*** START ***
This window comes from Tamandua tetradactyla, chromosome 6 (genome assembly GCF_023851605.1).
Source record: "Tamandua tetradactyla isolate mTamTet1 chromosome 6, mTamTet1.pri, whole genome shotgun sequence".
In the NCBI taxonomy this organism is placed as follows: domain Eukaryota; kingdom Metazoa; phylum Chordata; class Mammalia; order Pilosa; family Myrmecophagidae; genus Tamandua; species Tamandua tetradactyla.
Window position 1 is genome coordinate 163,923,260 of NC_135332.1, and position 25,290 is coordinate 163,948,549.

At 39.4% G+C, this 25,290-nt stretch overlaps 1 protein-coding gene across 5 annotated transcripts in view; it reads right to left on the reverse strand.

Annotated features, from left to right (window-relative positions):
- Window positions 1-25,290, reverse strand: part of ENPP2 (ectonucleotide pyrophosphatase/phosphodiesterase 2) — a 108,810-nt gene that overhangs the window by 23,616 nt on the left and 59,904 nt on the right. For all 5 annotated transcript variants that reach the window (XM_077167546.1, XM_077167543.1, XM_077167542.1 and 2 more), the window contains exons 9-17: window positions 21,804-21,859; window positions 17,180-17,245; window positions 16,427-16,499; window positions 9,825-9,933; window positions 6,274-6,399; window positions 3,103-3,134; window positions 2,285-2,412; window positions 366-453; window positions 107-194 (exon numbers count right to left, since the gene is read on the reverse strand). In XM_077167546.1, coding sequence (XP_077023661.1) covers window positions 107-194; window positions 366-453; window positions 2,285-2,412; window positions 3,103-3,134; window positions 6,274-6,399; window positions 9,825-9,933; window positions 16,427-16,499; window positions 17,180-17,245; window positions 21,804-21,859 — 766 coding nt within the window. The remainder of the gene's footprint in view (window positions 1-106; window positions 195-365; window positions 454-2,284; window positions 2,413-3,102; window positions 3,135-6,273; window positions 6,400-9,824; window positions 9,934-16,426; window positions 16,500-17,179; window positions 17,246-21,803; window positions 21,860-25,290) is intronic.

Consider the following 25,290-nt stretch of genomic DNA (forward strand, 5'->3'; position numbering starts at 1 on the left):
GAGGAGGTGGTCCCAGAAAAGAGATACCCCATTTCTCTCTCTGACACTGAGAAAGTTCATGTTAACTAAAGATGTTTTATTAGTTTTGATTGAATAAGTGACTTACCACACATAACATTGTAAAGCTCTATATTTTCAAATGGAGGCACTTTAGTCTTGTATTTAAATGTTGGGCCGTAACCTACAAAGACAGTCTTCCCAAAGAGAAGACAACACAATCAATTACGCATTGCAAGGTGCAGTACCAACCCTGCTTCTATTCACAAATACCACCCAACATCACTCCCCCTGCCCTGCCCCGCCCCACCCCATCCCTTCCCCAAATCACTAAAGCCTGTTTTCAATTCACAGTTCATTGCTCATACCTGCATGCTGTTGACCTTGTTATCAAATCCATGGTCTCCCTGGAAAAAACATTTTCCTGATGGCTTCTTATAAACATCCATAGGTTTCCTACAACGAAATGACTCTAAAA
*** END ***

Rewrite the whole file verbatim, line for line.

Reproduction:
This window comes from Tamandua tetradactyla, chromosome 6 (genome assembly GCF_023851605.1).
Source record: "Tamandua tetradactyla isolate mTamTet1 chromosome 6, mTamTet1.pri, whole genome shotgun sequence".
In the NCBI taxonomy this organism is placed as follows: domain Eukaryota; kingdom Metazoa; phylum Chordata; class Mammalia; order Pilosa; family Myrmecophagidae; genus Tamandua; species Tamandua tetradactyla.
Window position 1 is genome coordinate 163,923,260 of NC_135332.1, and position 25,290 is coordinate 163,948,549.

At 39.4% G+C, this 25,290-nt stretch overlaps 1 protein-coding gene across 5 annotated transcripts in view; it reads right to left on the reverse strand.

Annotated features, from left to right (window-relative positions):
- Window positions 1-25,290, reverse strand: part of ENPP2 (ectonucleotide pyrophosphatase/phosphodiesterase 2) — a 108,810-nt gene that overhangs the window by 23,616 nt on the left and 59,904 nt on the right. For all 5 annotated transcript variants that reach the window (XM_077167546.1, XM_077167543.1, XM_077167542.1 and 2 more), the window contains exons 9-17: window positions 21,804-21,859; window positions 17,180-17,245; window positions 16,427-16,499; window positions 9,825-9,933; window positions 6,274-6,399; window positions 3,103-3,134; window positions 2,285-2,412; window positions 366-453; window positions 107-194 (exon numbers count right to left, since the gene is read on the reverse strand). In XM_077167546.1, coding sequence (XP_077023661.1) covers window positions 107-194; window positions 366-453; window positions 2,285-2,412; window positions 3,103-3,134; window positions 6,274-6,399; window positions 9,825-9,933; window positions 16,427-16,499; window positions 17,180-17,245; window positions 21,804-21,859 — 766 coding nt within the window. The remainder of the gene's footprint in view (window positions 1-106; window positions 195-365; window positions 454-2,284; window positions 2,413-3,102; window positions 3,135-6,273; window positions 6,400-9,824; window positions 9,934-16,426; window positions 16,500-17,179; window positions 17,246-21,803; window positions 21,860-25,290) is intronic.

Consider the following 25,290-nt stretch of genomic DNA (forward strand, 5'->3'; position numbering starts at 1 on the left):
GAGGAGGTGGTCCCAGAAAAGAGATACCCCATTTCTCTCTCTGACACTGAGAAAGTTCATGTTAACTAAAGATGTTTTATTAGTTTTGATTGAATAAGTGACTTACCACACATAACATTGTAAAGCTCTATATTTTCAAATGGAGGCACTTTAGTCTTGTATTTAAATGTTGGGCCGTAACCTACAAAGACAGTCTTCCCAAAGAGAAGACAACACAATCAATTACGCATTGCAAGGTGCAGTACCAACCCTGCTTCTATTCACAAATACCACCCAACATCACTCCCCCTGCCCTGCCCCGCCCCACCCCATCCCTTCCCCAAATCACTAAAGCCTGTTTTCAATTCACAGTTCATTGCTCATACCTGCATGCTGTTGACCTTGTTATCAAATCCATGGTCTCCCTGGAAAAAACATTTTCCTGATGGCTTCTTATAAACATCCATAGGTTTCCTACAACGAAATGACTCTAAAA